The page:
The challenges: To be clear, neither of us was sure how everything was going to go – nor were we really sure what problems we might encounter along the way that we would have to solve. Sure, we had a lot planned in the months leading up to our departure, but if 2020 taught us anything then all bets will be void. Would we run out of batteries or water first? How would we ration the pedal assistant and how would it be used most efficiently? Where would we calculate in any small town? How many miles could we realistically drive each day before one of us Uncle calls? Would there be any problems with the bike mechanics? Bad attitudes? Wind, cold or snow days in the highlands?

The mountain bike expedition through Death ValleyAndy Cochrane

As with any other adventure, our preparation and planning would only get us so far and the rest would be left for now. We’d have to solve a lot of it in real time because curveballs were thrown at us.

The mountain bike expedition through Death ValleyAndy Cochrane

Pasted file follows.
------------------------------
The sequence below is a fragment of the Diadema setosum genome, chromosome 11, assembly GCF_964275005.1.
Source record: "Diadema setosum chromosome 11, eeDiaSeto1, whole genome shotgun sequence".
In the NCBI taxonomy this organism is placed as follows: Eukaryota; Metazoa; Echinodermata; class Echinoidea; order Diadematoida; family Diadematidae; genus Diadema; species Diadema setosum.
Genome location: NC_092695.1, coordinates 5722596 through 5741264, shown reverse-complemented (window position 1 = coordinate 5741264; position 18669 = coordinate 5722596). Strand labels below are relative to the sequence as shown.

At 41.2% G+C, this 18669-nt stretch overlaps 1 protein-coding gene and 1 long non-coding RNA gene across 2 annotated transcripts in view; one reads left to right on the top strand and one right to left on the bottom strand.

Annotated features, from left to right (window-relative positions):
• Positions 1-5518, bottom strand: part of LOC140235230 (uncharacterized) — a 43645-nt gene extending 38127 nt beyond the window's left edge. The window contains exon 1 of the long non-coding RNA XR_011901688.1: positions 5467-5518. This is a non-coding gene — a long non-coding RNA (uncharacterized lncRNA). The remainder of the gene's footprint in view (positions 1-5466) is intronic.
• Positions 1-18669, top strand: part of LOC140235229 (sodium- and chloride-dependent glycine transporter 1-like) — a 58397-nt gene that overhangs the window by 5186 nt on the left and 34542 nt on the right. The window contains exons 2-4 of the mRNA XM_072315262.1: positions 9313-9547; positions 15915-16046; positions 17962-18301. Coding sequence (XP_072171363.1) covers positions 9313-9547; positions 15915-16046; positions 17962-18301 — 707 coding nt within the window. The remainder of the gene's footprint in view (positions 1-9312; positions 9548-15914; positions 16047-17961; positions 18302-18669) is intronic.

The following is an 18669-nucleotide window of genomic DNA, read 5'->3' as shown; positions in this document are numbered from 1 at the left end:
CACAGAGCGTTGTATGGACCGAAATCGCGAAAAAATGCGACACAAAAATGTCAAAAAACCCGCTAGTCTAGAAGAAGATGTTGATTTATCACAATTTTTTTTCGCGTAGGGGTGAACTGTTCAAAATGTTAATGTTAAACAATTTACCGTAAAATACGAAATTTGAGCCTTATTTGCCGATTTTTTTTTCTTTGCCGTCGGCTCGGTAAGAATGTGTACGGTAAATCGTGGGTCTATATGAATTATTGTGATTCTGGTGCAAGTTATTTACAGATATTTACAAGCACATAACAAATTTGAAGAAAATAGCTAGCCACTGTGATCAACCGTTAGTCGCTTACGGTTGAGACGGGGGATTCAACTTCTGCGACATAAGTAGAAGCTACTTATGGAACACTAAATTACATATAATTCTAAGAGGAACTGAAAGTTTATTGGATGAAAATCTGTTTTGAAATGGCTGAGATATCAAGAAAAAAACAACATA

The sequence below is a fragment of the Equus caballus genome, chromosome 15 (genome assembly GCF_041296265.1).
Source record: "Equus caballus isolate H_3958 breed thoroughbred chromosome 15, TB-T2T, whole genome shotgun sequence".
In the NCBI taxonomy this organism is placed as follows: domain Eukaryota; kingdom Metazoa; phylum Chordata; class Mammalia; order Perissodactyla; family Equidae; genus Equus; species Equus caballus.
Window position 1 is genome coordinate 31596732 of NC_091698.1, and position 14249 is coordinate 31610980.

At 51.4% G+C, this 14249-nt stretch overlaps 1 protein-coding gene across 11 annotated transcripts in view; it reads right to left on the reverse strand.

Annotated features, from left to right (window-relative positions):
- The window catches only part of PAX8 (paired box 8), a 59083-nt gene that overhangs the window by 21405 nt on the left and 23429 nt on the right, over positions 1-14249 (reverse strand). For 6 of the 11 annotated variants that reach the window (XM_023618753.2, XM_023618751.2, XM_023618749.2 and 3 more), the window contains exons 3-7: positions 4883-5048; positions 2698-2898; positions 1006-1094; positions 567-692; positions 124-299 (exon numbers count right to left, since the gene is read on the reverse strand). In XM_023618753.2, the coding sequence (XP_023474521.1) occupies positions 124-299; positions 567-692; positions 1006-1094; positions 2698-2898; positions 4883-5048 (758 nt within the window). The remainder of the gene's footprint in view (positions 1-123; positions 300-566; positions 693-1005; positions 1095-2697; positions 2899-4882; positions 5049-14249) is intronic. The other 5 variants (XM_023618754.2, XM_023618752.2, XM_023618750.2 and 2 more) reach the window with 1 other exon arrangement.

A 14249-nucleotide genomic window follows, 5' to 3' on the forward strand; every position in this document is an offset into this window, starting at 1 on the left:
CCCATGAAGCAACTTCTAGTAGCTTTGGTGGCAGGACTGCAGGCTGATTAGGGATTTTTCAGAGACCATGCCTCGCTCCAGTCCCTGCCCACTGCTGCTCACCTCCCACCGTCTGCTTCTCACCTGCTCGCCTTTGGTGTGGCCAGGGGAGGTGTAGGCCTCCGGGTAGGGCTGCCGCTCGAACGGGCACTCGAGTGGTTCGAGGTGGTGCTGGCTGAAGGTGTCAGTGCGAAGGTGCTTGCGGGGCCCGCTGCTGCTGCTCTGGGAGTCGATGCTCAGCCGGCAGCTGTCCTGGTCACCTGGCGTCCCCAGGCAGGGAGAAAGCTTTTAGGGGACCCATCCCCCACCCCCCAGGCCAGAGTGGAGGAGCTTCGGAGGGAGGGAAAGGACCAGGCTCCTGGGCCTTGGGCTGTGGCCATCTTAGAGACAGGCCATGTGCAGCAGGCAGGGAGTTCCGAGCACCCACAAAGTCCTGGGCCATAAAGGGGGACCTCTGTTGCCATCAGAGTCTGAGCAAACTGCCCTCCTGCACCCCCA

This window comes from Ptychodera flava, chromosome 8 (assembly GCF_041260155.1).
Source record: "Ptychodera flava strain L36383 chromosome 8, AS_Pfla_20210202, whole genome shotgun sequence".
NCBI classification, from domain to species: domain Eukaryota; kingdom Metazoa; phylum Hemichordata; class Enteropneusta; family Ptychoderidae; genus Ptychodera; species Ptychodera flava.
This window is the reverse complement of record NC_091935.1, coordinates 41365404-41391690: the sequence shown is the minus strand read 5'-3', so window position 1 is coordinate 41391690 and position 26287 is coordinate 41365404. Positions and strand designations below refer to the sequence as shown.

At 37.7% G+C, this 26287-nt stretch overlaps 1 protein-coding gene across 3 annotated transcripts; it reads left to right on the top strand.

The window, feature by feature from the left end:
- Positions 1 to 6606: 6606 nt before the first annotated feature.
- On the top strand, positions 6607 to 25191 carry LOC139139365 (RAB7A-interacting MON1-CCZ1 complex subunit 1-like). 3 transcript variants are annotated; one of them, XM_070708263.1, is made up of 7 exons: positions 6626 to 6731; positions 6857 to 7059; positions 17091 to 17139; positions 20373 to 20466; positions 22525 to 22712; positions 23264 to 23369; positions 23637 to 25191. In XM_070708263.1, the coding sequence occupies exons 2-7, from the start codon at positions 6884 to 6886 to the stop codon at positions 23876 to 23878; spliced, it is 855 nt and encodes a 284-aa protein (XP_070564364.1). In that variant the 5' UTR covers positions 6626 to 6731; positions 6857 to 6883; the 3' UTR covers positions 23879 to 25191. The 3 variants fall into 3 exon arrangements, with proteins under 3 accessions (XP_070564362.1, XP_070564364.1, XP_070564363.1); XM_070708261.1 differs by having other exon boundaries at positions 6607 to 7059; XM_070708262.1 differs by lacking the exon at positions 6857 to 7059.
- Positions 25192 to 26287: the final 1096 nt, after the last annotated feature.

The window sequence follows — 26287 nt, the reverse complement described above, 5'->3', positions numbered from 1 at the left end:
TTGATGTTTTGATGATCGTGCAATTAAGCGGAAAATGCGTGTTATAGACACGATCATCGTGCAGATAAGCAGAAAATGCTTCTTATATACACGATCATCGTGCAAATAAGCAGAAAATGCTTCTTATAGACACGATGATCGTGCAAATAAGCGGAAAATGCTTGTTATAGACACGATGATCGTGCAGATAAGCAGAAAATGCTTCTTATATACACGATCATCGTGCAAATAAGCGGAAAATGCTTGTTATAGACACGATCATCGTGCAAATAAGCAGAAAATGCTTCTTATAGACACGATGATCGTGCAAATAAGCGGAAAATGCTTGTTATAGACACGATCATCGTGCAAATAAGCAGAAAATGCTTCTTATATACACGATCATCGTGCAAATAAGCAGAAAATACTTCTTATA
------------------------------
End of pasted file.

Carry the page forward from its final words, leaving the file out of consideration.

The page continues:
The knowledge gained: In the end, we did everything possible, driving the entire 300 mile loop through winding canyons, large mountain passes and some easy cruises on paved highways. We learned more than a few things along the way, including the following.

The mountain bike expedition through Death ValleyAndy Cochrane

If the battery is dead, just keep pedaling. Digital performance is finite, analog performance is less, especially when you have a lot of candy.

The mountain bike expedition through Death ValleyAndy Cochrane

A Grand Slam breakfast while traveling at Denny’s changes the game in several ways. We partied in Beatty and tanked up for the long days and I will never forget this meal. If Google Maps, Gaia and your bike computer go down, just trust your gut. Old dirt roads can meander and disappear, but you can still drive on. Most importantly, share the burden. We took turns breaking the wind, making dinner, and finding routes that would all save enough mental energy to assert ourselves. If this were all in one person, the outcome would likely have been different.

The mountain bike expedition through Death ValleyAndy Cochrane

– Watch recent shows from Cochrane including a bike-to-ski trail of volcanoes in the Pacific Northwest, a look at life on a crab boat in Alaska, coverage of the Baja 1000, and the story of an evacuation of the canyon deep in the Mexican jungle.